Tracers and dyes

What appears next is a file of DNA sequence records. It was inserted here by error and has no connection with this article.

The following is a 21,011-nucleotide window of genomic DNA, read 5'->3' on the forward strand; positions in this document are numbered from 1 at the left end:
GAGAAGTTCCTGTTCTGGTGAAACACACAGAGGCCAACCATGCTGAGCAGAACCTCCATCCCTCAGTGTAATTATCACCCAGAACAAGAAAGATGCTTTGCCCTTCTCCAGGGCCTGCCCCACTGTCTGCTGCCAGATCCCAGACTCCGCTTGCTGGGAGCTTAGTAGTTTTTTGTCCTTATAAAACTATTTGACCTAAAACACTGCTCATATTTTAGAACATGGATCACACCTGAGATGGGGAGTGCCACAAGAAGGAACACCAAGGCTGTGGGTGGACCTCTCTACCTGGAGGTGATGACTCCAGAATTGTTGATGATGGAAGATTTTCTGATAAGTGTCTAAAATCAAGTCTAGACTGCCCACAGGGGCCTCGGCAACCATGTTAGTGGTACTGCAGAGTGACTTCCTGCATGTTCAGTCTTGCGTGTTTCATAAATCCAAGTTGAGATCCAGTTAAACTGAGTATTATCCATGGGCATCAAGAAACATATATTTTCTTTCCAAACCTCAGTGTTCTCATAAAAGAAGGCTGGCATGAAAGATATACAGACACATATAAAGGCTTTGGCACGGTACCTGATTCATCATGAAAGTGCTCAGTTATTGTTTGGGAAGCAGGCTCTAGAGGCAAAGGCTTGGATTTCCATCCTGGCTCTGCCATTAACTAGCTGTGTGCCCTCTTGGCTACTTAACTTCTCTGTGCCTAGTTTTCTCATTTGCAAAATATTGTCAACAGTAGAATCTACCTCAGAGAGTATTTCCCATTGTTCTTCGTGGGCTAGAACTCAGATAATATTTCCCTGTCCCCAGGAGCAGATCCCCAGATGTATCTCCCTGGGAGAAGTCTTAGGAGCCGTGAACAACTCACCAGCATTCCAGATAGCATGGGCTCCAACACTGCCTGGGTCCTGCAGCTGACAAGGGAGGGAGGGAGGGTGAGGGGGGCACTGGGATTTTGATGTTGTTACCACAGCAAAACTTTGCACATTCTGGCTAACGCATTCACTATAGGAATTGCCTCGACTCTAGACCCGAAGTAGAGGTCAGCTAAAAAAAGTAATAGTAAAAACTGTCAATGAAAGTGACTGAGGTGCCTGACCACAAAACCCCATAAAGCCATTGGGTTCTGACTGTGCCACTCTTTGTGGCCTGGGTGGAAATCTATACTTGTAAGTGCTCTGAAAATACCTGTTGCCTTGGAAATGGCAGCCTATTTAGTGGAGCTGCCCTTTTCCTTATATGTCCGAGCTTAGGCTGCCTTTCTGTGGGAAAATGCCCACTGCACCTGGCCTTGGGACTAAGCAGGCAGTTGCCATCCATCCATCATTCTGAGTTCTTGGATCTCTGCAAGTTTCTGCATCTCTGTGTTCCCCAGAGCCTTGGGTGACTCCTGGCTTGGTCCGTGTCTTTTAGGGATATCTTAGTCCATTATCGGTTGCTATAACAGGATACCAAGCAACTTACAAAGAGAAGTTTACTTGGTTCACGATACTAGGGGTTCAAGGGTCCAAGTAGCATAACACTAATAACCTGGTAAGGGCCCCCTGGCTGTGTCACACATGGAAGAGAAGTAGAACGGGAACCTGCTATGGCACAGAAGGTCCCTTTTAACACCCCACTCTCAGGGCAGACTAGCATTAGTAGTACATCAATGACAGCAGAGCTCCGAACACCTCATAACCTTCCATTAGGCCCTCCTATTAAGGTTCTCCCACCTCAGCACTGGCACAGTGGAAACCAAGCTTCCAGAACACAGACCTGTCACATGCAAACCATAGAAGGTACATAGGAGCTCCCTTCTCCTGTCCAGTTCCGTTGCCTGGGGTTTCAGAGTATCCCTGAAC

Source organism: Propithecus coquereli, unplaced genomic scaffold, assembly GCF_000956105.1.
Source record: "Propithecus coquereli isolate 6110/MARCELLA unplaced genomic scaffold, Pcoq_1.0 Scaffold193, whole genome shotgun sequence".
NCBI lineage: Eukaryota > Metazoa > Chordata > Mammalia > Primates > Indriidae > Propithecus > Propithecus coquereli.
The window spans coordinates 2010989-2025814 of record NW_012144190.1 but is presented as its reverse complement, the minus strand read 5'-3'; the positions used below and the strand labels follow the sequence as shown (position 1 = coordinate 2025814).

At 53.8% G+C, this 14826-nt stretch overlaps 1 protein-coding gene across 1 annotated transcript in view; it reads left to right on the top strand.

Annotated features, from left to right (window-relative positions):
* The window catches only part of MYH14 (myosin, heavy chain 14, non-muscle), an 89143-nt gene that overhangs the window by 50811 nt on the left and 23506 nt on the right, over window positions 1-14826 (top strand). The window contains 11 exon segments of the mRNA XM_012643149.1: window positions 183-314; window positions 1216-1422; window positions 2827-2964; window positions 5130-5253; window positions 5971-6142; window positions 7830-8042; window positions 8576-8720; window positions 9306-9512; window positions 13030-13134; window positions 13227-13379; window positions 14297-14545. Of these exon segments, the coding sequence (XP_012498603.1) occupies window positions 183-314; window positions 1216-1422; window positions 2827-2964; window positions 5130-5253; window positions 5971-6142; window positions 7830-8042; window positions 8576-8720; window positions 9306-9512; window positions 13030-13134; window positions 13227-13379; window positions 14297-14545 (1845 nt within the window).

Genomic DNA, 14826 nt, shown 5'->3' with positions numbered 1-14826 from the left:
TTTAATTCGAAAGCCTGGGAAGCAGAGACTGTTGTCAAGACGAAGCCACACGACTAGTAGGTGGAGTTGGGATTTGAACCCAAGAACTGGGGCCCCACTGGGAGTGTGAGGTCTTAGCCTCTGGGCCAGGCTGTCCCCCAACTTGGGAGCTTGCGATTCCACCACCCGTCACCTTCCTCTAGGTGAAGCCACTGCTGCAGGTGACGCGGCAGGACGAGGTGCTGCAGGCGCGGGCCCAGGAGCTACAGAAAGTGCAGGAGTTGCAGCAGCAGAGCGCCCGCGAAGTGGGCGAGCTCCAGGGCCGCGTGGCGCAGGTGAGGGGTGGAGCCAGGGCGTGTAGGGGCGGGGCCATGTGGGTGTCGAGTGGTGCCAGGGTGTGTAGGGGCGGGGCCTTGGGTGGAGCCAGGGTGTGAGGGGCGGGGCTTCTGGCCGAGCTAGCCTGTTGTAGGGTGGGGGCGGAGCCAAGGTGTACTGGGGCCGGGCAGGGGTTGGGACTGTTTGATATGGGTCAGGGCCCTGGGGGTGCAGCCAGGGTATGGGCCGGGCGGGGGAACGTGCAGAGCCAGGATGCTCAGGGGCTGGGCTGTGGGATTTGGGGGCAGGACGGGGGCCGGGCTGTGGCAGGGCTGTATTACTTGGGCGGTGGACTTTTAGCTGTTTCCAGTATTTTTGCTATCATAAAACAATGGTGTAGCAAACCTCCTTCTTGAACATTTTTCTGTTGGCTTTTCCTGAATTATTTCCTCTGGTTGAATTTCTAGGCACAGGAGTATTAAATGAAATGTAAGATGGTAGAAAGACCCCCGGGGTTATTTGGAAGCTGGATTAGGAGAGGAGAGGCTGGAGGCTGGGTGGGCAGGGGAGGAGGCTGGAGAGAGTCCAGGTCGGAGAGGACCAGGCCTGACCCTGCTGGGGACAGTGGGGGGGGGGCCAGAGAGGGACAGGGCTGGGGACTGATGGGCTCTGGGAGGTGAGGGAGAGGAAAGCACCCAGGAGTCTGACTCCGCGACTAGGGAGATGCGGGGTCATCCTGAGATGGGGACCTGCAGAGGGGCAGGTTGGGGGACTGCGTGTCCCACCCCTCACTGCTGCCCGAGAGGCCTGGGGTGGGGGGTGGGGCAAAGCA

At times, the fact that a cave and a spring belong to the same system can be perceived immediately, especially in the case of the so-called hydrogeological tunnels, where the course of the underground waters can be followed physically by cavers from the sinkholes to the spring. Other times, on the contrary, the relationship between caves and karst springs is not obvious; it may happen that the closest springs, that rationally seem to be the most likely to be connected to a karst system, do not in fact belong to it. One must not forget that, while on the surface topographic morphology makes the identification of the divide between different hydrographic basins quite easy, underground, the dependence of karst systems on the geological structure can create dividers that are difficult to identify externally unless the geology of the area is well-known. The easiest and safest method to establish the connection between caves and springs is water tracing. The technique is very simple: a tracer, mostly a dye, is put in the water, in any part of the system, either at the entrance or at a deep internal point, and then its presence is verified at the spring. Finding the tracers at the spring is an unmistakable proof of the connection between the input point and the check point. Moreover: the analysis of the time the tracer takes to reach and the dilution it has undergone when correlated to the discharge at the spring and to a chemical analysis of the water, enable the extrapolation of important information regarding the karst aquifer, its water reserves, the water flow rate and also the depth of the saturated zone and the presence of big underground drainage conduits. The most commonly used tracers are dyes such as Fluorescein (that gives a green colouring) or optical bleachers such as Tinopal (the substance that makes our washing ‘whiter than white’). These substances not only have very low toxicity, even on the most delicate organisms, but have the advantage of being identified with simple methods even at low concentrations invisible to the naked eye, which makes it possible to use only modest quantities. In the past, different substances were used, among which some really curious ones that are now part of the literature on this subject, such as the legendary eels used to ‘trace’ the waters of the Timavo river, rather than straw, sawdust, spores, radioactive elements and kitchen salt. At times the colouring has been totally involuntary as in the case of the overturning of a road tanker full of Pernod in the South of France that brought about the discovery of the connection between a small stream on the side of the road and an important karst system close by, to the joy of the cavers present in the cave when the ‘tracer’ flowed past… However simple in theory, tracing operations need, as a matter of fact, a series of precautions so as to avoid pollution and incorrect results and they must be carried out by specialists…to avoid accidents that can be tragicomical at times. Some examples are the big green patch that mysteriously appeared in front of Nesso, on Lake Como, in the Eighties or the tens of km2 of fluorescent rice fields in the Philippines caused by an Italian expedition, whose members were subsequently forced to drink the water to prove to the infuriated inhabitants, lead by some old beheaders, that the substance was not toxic…the side effects connected to a glass of water from a rice field are certainly greater than the toxic effect of the fluorescein used…

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